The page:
Although I have shamefully not read Jane Austen’s Persuasion, I have come to love the story in recent years through retellings and some of the cinematic versions.  While Searching for Captain Wentworth is not a retread of that classic novel, several elements are woven into the story. We have the setting of Bath, England, lovers torn apart over time and space, leaps off the Cobb and much more. A man who could easily stand in for the titular character is frequently about, and as in Persuasion, we root for him to finally be with the woman he loves.

In addition to fans of Persuasion, those who enjoyed Bid Time Return and its film version Somewhere in Time would love this as well. As in Richard Matheson’s tale, Odiwe’s novel has a talisman which affects the time in which the main character inhabits.  In Somewhere in Time, it’s a modern penny which has the unfortunate power to throw Richard Collier back to the present after falling in love while in the past.  In Searching for Captain Wentworth, we have a white glove that has the power to send modern Sophia in either direction—back or forward in time, sometimes with similarly frustrating results.  There’s a yearning there in Sophia’s heart that very much reminds me of the pain that Collier had in his experience.

Jane Austen herself makes appearances frequently in the novel, as do many of her family members.  After just reading an Austen biography not too long ago, I enjoyed spending time with these characters and getting to know them better, with the new perspective that was in my mind. Of course Odiwe takes her own liberties with history, but I think the choices she made with her Jane Austen and family were good ones and certainly possible scenarios for our beloved authoress. I’m also pleased that her brother Charles was such a prominent character, and even wish he had been given more time on the page.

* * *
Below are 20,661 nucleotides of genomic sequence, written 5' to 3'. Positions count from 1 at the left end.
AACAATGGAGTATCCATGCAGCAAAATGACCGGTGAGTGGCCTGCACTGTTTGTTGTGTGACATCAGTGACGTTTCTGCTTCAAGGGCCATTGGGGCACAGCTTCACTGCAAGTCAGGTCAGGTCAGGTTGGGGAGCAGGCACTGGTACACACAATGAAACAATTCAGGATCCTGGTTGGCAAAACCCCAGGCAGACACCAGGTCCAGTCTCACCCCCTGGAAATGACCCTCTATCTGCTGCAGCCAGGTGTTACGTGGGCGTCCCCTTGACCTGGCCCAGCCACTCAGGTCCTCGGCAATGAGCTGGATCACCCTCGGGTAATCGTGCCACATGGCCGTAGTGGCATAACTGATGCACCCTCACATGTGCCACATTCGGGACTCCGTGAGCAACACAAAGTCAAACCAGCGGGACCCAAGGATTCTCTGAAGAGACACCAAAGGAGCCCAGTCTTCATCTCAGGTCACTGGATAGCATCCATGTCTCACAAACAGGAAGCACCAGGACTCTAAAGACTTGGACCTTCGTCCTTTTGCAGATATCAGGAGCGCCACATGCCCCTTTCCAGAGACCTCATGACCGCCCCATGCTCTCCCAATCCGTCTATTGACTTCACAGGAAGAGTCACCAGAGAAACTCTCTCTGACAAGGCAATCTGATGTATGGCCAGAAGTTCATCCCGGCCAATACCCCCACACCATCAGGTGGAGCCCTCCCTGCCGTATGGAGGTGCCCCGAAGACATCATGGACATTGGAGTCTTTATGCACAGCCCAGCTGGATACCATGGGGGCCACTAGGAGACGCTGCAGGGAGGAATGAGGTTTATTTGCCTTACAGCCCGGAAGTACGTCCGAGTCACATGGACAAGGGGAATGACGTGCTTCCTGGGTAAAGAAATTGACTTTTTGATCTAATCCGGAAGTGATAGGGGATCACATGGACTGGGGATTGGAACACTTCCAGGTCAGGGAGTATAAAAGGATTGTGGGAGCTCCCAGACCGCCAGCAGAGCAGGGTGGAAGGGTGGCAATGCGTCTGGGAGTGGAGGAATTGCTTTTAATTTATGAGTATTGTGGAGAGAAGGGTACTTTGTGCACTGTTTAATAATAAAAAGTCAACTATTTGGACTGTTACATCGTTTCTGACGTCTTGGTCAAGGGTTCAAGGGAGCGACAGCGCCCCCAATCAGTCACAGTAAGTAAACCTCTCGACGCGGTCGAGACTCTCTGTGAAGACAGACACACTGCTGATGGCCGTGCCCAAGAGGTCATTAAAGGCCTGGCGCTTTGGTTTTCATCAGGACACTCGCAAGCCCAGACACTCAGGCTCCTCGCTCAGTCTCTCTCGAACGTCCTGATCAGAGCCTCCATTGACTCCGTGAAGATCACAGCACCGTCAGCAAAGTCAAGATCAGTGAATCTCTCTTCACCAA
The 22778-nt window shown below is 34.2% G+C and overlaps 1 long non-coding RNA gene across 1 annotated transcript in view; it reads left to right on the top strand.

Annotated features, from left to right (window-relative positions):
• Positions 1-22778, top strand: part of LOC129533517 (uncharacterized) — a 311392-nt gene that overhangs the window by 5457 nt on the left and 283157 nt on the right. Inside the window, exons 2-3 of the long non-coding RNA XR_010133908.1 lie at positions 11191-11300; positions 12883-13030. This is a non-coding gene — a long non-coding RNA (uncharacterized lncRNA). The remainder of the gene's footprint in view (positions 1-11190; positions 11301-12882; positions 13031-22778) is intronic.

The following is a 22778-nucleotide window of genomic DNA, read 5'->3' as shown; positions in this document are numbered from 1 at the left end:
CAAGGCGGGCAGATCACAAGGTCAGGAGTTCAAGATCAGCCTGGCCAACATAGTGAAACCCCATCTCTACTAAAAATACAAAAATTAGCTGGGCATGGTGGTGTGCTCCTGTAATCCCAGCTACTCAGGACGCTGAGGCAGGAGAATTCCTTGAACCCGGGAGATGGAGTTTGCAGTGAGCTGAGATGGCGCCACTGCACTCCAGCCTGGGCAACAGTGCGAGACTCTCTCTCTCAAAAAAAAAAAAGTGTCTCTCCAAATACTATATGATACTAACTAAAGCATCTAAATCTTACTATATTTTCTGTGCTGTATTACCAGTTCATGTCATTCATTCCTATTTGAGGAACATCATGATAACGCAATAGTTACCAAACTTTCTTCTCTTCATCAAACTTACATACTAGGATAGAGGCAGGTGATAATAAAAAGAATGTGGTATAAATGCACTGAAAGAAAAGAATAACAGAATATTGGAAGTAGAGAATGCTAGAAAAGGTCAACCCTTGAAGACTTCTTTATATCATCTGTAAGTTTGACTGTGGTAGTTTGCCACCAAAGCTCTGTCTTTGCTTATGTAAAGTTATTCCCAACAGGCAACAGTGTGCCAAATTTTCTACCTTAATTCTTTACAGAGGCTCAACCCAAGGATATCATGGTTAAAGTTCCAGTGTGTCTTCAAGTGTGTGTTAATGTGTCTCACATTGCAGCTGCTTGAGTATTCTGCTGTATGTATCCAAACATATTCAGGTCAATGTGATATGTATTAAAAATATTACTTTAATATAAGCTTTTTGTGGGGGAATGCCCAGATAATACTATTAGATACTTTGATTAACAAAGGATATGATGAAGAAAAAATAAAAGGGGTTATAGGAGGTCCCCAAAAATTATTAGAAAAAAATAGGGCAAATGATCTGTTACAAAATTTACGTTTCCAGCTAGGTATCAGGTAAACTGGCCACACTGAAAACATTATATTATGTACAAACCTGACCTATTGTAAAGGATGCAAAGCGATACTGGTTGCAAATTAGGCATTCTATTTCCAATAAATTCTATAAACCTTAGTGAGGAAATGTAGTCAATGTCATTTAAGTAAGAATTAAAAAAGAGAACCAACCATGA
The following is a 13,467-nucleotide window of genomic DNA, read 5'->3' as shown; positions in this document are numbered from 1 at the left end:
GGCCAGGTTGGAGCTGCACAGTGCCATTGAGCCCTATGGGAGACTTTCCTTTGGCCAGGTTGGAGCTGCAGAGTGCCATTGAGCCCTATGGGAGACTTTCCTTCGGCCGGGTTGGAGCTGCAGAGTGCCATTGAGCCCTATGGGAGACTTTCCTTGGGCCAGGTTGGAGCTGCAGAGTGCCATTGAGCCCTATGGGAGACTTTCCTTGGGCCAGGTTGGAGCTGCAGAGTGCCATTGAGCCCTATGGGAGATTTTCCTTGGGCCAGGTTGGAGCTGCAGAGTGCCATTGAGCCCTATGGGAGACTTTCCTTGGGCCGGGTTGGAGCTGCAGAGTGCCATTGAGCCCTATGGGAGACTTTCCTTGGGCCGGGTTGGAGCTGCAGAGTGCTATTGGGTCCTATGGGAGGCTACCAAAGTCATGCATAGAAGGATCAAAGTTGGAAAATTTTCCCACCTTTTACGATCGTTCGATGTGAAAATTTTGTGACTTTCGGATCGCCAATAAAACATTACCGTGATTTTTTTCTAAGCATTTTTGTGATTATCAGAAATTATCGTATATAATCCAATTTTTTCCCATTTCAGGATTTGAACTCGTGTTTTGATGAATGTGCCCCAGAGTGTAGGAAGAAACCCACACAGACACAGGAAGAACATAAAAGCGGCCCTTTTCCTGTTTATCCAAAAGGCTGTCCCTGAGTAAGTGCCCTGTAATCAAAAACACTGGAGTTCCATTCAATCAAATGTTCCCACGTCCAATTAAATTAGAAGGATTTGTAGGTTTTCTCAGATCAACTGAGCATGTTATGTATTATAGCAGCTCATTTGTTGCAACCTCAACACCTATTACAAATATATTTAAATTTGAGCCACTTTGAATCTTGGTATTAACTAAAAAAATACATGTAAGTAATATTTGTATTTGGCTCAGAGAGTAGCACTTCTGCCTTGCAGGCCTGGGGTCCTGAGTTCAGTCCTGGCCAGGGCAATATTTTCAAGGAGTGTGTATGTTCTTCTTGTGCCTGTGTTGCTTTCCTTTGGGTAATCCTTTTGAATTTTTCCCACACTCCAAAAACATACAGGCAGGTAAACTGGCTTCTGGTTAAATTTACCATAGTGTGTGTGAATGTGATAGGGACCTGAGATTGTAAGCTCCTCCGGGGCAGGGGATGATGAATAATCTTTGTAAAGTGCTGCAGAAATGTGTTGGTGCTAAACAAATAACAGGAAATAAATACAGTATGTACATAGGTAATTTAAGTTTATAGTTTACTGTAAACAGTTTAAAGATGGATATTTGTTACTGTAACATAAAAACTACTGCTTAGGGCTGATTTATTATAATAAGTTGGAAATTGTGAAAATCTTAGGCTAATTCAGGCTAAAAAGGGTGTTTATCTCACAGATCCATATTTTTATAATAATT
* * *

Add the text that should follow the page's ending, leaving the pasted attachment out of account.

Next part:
In the interest of a completely honest, balanced review, I can say that Searching for Captain Wentworth is not my favorite of Jane Odiwe’s as far as her style of writing. There seemed to be a different tone this time around.  There was a bit more emphasis on describing the minute details of each environment, and at times I felt this slowed down the story.  Others may appreciate this attention however, as it does allow the reader to feel more ingrained within the scenes.  There also seemed to be an inexplicable shortage for commas from time to time, but if that is my most powerful complaint, Mrs. Odiwe is doing just fine.

Searching for Captain Wentworth is an excellent choice for a wide array of readers. It’s a sweet, clean love story.  It’s a time-travel science fiction fantasy.  And it allows us to once again transport ourselves into the world of Jane Austen and her characters.  So many elements come together in a lovely mixture of literary delights.  Jane Odiwe has given her readers their very own talisman with which they can be delivered into a world that has been, and will continue to be, savored time and time again.


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Connect with Jane Odiwe

Jane's Website




               



CymLowell